A Tesla Model S outside the Tesla factory in Fremont, Calif.
DETROIT — Chrysler Group LLC and Tesla Motors Inc., both led by media-savvy executives, are trading public jabs over the definition of payback.
Tesla wired $452 million on Wednesday to repay the remaining portion of its U.S. Department of Energy loan with interest. The company described itself as “the only American car company to have fully repaid the government.”
Chrysler's snappy rejoinder came four hours later: “Not exactly, Tesla.”
In 2009, Tesla won a federal loan as part of a DOE program to promote advanced vehicle development. That same year, the U.S. and Canadian governments shored up Chrysler with billions of dollars of loans to prevent its collapse.
Chrysler, which is now majority owned by Italian automaker Fiat SpA, repaid $7.6 billion in federal loans in 2011.
Tesla's “information is unmistakably incorrect,” Chrysler said in a blog post. “Question: short memory or short-circuit?”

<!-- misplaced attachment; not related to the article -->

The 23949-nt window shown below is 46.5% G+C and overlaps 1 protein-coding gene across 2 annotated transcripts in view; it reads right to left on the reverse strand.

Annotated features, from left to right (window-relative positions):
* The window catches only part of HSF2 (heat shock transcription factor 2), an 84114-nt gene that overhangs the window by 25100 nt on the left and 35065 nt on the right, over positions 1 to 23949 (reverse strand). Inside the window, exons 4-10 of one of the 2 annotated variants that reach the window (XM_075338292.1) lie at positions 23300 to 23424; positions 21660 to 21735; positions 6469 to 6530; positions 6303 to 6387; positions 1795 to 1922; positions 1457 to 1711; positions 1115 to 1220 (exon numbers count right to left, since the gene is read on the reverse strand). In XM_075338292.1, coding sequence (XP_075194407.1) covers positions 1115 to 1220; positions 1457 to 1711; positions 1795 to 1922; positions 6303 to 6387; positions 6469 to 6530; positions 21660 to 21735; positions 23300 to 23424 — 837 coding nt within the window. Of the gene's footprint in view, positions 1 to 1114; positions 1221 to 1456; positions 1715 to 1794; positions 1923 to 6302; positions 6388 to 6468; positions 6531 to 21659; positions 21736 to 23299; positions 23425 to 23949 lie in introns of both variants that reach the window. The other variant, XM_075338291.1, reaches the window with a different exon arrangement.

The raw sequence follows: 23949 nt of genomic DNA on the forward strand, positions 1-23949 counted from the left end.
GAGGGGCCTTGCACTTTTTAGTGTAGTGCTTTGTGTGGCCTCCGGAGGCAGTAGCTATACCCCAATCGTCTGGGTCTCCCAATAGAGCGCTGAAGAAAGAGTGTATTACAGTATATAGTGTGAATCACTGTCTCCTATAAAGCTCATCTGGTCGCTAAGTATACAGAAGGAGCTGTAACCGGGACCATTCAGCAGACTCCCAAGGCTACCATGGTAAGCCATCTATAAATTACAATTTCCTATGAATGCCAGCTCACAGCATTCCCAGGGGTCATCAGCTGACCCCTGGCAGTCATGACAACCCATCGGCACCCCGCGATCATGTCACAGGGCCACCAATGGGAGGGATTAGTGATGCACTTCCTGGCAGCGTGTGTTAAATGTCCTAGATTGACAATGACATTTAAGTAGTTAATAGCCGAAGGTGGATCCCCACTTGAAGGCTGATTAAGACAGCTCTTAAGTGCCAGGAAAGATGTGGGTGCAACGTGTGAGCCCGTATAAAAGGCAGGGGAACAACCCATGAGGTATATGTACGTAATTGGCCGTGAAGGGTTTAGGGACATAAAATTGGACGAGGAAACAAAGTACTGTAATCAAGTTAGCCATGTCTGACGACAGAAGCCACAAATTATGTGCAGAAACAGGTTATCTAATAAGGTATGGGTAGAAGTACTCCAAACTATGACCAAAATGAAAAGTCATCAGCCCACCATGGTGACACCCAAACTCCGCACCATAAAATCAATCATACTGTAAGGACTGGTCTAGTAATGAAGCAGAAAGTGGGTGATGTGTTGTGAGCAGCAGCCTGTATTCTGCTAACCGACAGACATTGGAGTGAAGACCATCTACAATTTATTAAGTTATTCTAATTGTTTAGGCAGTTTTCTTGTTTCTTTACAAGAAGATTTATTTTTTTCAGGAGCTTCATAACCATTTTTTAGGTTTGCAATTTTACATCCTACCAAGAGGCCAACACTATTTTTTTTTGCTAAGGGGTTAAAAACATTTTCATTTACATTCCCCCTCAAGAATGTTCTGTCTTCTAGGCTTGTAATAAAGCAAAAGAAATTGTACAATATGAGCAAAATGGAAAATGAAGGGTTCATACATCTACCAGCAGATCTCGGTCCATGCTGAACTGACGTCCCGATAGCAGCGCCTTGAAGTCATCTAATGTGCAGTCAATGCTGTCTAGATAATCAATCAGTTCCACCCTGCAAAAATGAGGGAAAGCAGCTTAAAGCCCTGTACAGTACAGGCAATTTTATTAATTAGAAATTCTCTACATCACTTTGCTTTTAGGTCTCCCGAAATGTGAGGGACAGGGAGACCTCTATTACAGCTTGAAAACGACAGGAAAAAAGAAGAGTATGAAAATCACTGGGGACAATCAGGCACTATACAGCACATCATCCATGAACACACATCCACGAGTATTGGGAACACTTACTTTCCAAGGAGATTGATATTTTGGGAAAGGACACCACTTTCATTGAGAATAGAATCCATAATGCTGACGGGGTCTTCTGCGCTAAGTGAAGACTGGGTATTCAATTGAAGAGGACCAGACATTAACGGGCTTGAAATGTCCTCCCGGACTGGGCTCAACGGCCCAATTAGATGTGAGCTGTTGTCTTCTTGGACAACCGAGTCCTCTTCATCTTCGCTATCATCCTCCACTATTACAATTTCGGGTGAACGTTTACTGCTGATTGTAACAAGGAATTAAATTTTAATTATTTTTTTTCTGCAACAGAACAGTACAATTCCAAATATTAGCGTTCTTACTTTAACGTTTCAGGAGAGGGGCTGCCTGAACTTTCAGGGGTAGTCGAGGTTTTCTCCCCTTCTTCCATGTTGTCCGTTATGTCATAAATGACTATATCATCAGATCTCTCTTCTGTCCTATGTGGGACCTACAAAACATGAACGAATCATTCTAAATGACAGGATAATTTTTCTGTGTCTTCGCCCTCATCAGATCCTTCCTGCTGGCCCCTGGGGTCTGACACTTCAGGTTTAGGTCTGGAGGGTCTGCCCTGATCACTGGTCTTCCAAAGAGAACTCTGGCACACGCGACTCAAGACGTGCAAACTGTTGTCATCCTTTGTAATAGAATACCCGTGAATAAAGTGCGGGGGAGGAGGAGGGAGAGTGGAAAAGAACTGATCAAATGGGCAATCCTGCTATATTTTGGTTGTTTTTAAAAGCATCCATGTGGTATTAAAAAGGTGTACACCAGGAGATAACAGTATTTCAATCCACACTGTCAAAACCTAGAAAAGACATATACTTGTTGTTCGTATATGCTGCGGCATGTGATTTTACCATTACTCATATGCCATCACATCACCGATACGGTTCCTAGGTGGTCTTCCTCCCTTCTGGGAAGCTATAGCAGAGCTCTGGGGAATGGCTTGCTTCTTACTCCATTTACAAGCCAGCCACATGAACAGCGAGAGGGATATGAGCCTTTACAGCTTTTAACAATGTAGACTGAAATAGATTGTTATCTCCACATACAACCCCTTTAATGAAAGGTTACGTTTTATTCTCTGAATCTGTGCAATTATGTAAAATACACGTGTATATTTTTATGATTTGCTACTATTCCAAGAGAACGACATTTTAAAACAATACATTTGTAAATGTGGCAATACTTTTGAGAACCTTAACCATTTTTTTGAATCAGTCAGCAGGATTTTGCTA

Sergio Marchionne has led both Fiat and Chrysler since 2009 and many analysts credit his hands-on and outspoken style as critical to Chrysler's success.
The same can be said about Elon Musk. Mr. Musk, who has been Tesla's CEO since October, 2008, regularly uses Twitter to tout Tesla's achievements or spar with electric car naysayers.
Mr. Musk took to the social media Web site on Thursday to defend his company's press release. He said Chrysler could not be counted as a U.S. car company because it is a division of Fiat and said the company never fully repaid its loans.
The U.S. Treasury Department committed a total of $12.5 billion to Chrysler. The “good” assets of Chrysler were used to form the current company, while billions of dollars of federal loans were left to another entity dubbed “Old Chrysler.”
The U.S. government recouped about $11.2 billion of its funds. In 2011, Treasury said it is unlikely to fully recover $1.3 billion owed by Old Chrysler.